Baby dental care is as important as our dental care! Baby teeth, though they don’t stick around forever, help create a lifelong, healthy smile for your child. Healthy baby teeth equal healthy adult teeth. Understanding how breastfeeding impacts your baby’s dental health will help you set your child up for a healthy mouth and teeth. Learn how breastfeeding versus bottle feeding can impact the dental health of your newborn.
Breastfeeding Over Two Years Can Lead to Cavities
Studies have proven that babies who continuously breastfed for longer than two years had an increased risk of having dental caries around five years of age. They actually had almost two-and-a-half times more risk for developing severe early childhood caries than children who were breastfed for less than one year.
After 24 months of breastfeeding, a higher frequency of feedings also adds to the child’s risk of developing severe early tooth decay, researchers found.
How Does Bottle Feeding Impact a Baby’s Dental Health
One of the most common risks for a baby’s oral health is “baby bottle tooth decay.” Baby bottle tooth decay refers to when babies get cavities caused by the long-term exposure of a baby’s mouth to a bottle, and/or giving sugary drinks to the baby in the bottle.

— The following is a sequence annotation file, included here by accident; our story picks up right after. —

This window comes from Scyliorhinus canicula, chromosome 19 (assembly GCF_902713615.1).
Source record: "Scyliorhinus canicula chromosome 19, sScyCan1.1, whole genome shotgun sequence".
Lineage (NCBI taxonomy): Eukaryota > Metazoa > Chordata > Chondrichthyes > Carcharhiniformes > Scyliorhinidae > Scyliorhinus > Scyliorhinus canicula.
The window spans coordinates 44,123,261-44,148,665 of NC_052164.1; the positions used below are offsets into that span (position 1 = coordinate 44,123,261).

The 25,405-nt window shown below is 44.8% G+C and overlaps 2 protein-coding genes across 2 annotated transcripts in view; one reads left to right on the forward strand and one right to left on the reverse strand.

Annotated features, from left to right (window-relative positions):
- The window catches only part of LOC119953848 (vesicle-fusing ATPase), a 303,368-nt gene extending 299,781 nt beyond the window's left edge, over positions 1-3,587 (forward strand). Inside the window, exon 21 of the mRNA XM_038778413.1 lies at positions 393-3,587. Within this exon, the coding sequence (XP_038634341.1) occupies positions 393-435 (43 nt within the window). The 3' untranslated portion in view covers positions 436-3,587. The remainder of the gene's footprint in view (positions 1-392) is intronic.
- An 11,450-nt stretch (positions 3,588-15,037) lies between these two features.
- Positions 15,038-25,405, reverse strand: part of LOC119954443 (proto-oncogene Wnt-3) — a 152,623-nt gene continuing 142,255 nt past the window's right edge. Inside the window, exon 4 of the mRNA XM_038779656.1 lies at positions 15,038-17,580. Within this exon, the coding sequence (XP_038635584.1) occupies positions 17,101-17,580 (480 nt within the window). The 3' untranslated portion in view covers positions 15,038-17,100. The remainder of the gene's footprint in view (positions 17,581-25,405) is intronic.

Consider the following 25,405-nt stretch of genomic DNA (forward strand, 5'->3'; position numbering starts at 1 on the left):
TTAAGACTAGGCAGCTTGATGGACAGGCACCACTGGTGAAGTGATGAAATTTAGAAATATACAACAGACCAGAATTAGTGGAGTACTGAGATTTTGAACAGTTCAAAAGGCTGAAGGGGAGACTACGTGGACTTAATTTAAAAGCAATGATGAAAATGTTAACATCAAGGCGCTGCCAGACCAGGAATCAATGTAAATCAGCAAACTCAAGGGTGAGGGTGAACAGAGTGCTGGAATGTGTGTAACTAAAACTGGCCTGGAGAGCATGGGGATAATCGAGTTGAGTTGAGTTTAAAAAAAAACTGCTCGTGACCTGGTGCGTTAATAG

When a baby is put to bed with a bottle or a bottle is used to pacify a fussy baby the bottle often sits in the baby’s mouth. The long-term contact between the baby’s teeth and the milk on the nipple of the bottle is what causes cavities. When breastfeeding, the milk rarely comes in contact with the baby’s teeth. That’s why breastmilk in a bottle can cause cavities but breastfeeding for the recommended amount of time does not.
How Does Breastfeeding Impact a Mother’s Dental Health?
Moms who are breastfeeding lose a small bit of bone mass during lactation to provide calcium to their baby. Make sure your prenatal vitamins contain the recommended amount of calcium. The recommended dietary allowance of calcium for all women between the ages of 19 and 50—whether they’re pregnant, breastfeeding, or not-pregnant—is 1,000 -1,300 mg/day.
While there are changes that occur in the body with pregnancy that are linked with tooth decay, breastfeeding does not have a substantial link to cavities in the mother. Dentists are seeing pregnant women taking less care of their teeth than before they were pregnant. Dr. Ruchi Sahota, mother and American Dental Association spokesperson, states that, “Moms that are just not brushing as much as they used to, whether they’re brushing once a day or not brushing at all.” And that will lead to the formation of cavities. Ensure you’re staying on top of your oral and overall health after your child is born. Avoid letting your dental care fall behind.
Click here to learn about proper baby dental care. Learning how to prevent cavities, or dental caries, in children can help your child have good dental health for a lifetime to come. Click here to learn about going to the dentist at the age of one.